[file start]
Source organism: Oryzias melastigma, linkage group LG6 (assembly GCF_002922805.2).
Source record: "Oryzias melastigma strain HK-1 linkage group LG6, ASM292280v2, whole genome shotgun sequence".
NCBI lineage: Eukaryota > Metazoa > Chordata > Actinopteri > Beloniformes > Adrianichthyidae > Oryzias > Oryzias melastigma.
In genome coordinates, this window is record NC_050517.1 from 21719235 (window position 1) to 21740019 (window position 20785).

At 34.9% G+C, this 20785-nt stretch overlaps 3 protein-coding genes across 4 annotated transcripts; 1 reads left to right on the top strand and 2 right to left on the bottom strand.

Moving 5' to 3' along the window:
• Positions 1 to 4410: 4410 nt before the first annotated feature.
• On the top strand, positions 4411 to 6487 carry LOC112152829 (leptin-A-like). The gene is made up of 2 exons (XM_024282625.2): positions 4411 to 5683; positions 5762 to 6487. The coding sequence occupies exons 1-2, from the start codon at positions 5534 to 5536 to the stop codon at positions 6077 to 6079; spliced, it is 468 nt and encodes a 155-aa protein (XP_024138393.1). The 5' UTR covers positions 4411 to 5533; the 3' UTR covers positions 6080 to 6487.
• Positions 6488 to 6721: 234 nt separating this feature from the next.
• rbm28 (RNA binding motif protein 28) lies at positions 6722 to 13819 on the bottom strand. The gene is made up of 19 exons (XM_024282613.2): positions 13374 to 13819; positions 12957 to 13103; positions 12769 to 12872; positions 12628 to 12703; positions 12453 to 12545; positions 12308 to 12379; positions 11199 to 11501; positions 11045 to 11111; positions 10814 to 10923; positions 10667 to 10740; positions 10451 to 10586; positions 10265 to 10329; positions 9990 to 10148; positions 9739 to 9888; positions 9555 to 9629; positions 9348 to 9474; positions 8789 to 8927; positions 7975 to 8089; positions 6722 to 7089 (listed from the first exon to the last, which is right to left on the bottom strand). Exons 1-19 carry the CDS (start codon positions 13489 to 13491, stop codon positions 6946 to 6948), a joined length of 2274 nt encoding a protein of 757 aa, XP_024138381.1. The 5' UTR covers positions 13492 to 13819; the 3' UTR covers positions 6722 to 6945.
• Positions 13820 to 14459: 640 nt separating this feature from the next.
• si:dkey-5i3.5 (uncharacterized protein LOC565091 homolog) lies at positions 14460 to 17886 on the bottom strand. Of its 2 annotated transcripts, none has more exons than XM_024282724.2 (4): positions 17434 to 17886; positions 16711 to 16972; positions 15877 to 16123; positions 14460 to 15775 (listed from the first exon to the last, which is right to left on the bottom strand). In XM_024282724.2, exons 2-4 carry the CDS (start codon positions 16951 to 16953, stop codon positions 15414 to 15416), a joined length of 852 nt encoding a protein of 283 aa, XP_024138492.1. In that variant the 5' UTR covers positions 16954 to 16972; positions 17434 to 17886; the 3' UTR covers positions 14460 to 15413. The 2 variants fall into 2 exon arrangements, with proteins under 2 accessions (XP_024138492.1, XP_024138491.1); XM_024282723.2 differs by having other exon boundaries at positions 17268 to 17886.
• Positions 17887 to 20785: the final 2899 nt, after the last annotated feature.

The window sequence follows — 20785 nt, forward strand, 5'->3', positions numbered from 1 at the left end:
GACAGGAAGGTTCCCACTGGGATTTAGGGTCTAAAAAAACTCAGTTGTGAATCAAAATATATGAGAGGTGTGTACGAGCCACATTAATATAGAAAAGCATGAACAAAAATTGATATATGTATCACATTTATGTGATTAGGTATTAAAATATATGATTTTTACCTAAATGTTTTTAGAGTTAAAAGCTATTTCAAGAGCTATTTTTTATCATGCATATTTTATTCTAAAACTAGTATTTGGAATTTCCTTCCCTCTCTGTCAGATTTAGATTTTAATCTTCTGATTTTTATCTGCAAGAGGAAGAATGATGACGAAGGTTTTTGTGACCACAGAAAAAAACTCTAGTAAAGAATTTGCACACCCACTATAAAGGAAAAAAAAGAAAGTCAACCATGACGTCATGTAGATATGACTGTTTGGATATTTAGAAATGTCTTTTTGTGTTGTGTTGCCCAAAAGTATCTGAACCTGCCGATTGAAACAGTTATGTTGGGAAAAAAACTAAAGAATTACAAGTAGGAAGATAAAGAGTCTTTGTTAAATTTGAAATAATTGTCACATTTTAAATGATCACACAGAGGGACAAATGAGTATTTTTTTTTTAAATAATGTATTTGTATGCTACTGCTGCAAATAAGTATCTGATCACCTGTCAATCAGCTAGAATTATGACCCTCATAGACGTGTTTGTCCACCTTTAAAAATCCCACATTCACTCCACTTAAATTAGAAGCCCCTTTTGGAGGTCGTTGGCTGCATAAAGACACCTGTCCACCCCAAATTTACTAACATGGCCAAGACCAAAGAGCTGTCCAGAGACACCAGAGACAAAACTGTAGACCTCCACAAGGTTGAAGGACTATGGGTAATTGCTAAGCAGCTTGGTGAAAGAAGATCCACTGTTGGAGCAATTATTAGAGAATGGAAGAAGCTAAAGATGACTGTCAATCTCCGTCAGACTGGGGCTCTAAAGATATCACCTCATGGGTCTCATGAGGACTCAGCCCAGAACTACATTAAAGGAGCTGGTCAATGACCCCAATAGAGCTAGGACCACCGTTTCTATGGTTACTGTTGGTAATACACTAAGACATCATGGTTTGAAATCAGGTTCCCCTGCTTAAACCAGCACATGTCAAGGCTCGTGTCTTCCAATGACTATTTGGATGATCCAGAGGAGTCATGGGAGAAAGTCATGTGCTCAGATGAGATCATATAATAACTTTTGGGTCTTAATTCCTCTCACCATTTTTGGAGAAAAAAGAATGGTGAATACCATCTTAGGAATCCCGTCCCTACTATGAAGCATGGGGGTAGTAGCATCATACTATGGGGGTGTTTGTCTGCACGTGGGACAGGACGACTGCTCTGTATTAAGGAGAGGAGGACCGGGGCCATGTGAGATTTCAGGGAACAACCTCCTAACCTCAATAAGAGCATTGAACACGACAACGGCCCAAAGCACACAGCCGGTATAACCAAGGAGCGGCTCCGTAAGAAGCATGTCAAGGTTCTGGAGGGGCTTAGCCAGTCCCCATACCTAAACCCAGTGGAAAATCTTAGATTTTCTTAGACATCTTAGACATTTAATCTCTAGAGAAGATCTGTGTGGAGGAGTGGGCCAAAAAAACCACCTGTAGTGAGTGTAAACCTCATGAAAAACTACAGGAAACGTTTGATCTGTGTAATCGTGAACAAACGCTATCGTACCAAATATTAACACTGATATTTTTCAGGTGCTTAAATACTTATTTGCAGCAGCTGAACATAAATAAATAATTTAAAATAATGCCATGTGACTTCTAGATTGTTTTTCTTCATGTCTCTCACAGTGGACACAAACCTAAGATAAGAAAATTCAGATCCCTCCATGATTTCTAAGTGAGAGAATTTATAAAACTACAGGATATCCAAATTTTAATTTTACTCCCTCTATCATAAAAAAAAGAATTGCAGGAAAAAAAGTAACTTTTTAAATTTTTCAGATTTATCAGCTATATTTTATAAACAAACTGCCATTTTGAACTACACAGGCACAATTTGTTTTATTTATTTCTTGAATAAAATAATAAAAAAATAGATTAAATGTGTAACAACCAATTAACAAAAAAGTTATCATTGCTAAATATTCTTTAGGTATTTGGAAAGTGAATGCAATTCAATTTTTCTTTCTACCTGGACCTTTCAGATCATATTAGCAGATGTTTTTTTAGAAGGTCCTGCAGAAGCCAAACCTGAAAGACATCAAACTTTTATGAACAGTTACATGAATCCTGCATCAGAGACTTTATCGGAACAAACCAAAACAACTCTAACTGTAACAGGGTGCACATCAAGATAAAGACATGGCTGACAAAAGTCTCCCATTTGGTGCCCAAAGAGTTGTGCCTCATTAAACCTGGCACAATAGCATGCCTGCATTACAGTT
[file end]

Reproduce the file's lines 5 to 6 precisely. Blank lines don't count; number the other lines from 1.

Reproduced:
At 34.9% G+C, this 20785-nt stretch overlaps 3 protein-coding genes across 4 annotated transcripts; 1 reads left to right on the top strand and 2 right to left on the bottom strand.

Moving 5' to 3' along the window: